Cigale, no less prudent an engineer, plasters the walls of its burrow

with cement, so that the passage is always free and ready for use.

If I surprise the creature just as it is emerging from the soil in order

to gain a neighbouring bough and there undergo transformation, I see it

immediately make a prudent retreat, descending to the bottom of its

burrow without the slightest difficulty--a proof that even when about to

be abandoned for ever the refuge is not encumbered with rubbish.

The ascending shaft is not a hurried piece of work, scamped by a

creature impatient to reach the sunlight. It is a true dwelling, in

which the larva may make a long stay. The plastered walls betray as

much. Such precautions would be useless in the case of a simple exit

abandoned as soon as made. We cannot doubt that the burrow is a kind of

meteorological observatory, and that its inhabitant takes note of the

weather without. Buried underground at a depth of twelve or fifteen

inches, the larva, when ripe for escape, could hardly judge whether the

meteorological conditions were favourable. The subterranean climate

varies too little, changes too slowly, and would not afford it the

precise information required for the most important action of its

life--the escape into the sunshine at the time of metamorphosis.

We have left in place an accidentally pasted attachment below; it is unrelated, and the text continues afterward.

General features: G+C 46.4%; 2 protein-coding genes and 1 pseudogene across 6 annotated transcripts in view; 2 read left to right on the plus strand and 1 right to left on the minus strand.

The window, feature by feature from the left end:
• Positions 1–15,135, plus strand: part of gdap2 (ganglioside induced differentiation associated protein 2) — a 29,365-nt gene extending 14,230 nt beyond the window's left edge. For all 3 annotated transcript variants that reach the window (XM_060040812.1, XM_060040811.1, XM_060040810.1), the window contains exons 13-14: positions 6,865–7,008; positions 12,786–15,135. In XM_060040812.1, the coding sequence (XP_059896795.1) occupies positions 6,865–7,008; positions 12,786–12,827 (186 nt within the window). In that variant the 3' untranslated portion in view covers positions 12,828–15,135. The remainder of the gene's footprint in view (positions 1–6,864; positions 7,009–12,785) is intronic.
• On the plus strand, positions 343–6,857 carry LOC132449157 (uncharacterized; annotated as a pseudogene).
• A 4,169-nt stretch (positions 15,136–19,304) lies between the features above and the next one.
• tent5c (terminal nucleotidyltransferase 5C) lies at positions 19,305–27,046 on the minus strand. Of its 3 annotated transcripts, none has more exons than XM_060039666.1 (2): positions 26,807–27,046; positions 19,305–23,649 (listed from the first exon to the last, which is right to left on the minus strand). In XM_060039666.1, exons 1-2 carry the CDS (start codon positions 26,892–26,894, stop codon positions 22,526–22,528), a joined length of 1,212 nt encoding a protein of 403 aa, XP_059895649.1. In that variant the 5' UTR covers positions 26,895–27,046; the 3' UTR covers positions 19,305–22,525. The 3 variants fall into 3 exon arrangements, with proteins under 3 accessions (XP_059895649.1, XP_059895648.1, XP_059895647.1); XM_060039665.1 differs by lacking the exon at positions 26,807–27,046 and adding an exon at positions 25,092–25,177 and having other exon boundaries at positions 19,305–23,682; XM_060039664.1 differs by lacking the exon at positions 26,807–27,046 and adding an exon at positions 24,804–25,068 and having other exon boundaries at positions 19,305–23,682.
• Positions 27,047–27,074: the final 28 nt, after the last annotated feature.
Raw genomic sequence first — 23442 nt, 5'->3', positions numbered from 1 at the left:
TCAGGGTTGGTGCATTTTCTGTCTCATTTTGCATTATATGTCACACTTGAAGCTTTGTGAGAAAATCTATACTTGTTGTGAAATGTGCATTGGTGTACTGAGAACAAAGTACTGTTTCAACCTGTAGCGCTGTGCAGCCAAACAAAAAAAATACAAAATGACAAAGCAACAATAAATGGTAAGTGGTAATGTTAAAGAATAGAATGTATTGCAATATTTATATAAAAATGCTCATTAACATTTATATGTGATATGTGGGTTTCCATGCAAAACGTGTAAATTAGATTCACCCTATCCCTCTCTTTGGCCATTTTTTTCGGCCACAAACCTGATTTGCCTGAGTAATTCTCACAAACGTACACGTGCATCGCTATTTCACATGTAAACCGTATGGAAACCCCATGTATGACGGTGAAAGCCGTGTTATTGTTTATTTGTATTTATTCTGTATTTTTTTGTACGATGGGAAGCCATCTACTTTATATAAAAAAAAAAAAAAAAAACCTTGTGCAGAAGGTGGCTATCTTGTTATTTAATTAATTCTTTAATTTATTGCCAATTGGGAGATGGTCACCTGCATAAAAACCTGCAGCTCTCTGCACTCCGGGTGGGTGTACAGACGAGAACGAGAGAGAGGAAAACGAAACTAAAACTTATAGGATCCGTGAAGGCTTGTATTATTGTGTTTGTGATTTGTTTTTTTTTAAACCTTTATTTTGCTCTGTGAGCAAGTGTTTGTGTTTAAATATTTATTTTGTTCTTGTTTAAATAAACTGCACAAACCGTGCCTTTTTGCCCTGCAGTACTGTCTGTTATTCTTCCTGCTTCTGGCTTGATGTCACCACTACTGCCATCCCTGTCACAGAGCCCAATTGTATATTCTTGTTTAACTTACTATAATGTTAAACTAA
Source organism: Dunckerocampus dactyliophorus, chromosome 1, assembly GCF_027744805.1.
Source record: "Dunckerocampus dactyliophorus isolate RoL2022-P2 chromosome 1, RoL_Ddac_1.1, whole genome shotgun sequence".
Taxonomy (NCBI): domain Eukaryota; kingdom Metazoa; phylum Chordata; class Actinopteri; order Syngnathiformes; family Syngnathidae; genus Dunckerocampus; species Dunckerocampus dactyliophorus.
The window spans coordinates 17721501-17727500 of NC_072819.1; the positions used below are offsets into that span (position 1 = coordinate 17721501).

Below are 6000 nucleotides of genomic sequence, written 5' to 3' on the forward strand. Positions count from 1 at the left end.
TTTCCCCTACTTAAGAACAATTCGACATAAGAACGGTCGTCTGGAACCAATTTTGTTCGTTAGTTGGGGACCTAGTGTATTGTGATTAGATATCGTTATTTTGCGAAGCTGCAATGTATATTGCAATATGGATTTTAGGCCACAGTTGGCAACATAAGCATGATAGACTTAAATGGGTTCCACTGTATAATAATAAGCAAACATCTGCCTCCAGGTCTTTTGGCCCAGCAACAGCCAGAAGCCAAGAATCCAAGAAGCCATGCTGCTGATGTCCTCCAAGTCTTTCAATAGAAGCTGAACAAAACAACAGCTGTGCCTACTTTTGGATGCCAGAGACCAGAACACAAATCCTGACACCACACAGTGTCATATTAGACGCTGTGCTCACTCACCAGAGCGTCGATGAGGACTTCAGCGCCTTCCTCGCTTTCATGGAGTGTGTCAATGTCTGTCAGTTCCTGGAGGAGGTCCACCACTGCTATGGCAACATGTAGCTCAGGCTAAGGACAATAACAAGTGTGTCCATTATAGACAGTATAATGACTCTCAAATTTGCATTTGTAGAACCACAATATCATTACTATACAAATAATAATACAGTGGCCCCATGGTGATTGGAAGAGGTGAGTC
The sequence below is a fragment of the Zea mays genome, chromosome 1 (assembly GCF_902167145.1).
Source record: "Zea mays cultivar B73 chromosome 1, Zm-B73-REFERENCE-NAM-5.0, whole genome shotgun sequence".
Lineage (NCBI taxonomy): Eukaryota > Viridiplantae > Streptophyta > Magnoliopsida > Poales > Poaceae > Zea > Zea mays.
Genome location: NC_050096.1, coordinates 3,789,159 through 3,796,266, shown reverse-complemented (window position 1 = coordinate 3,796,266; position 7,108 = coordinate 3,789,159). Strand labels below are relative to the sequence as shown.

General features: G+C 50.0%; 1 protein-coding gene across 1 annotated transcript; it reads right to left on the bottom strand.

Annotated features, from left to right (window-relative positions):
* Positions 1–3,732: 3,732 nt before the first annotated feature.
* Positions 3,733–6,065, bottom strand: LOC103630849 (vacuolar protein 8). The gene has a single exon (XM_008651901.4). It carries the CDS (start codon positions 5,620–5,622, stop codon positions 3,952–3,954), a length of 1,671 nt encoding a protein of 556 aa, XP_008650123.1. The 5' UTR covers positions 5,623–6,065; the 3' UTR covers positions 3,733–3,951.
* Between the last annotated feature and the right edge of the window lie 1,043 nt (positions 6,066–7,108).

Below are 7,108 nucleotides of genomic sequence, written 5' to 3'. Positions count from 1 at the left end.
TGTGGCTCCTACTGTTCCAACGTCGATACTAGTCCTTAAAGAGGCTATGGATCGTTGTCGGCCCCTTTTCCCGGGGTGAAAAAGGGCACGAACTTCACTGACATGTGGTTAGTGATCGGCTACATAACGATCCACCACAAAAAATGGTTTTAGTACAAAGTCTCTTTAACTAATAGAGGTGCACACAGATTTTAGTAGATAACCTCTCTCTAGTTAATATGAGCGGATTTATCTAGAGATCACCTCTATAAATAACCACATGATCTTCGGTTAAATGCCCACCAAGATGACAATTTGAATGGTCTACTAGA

Patiently, for weeks, perhaps for months, it digs, clears, and

strengthens a vertical shaft, leaving only a layer of earth a finger's

breadth in thickness to isolate it from the outer world. At the bottom

it prepares a carefully built recess. This is its refuge, its place of

waiting, where it reposes in peace if its observations decide it to

postpone its final departure. At the least sign of fine weather it

climbs to the top of its burrow, sounds the outer world through the thin

layer of earth which covers the shaft, and informs itself of the

temperature and humidity of the outer air.

If things are not going well--if there are threats of a flood or the

dreaded _bise_--events of mortal gravity when the delicate insect issues

from its cerements--the prudent creature re-descends to the bottom of

its burrow for a longer wait. If, on the contrary, the state of the

atmosphere is favourable, the roof is broken through by a few strokes of

its claws, and the larva emerges from its tunnel.

Everything seems to prove that the burrow of the Cigale is a

waiting-room, a meteorological station, in which the larva makes a

prolonged stay; sometimes hoisting itself to the neighbourhood of the

surface in order to ascertain the external climate; sometimes retiring

to the depths the better to shelter itself. This explains the chamber

at the base of the shaft, and the necessity of a cement to hold the

walls together, for otherwise the creature's continual comings and

goings would result in a landslip.

A matter less easy of explanation is the complete disappearance of the

material which originally filled the excavated space. Where are the

twelve cubic inches of earth that represent the average volume of the

original contents of the shaft? There is not a trace of this material

outside, nor inside either. And how, in a soil as dry as a cinder, is

the plaster made with which the walls are covered?

Larvae which burrow in wood, such as those of Capricornis and Buprestes,

will apparently answer our first question. They make their way through

the substance of a tree-trunk, boring their galleries by the simple

method of eating the material in front of them. Detached by their

mandibles, fragment by fragment, the material is digested. It passes

from end to end through the body of the pioneer, yields during its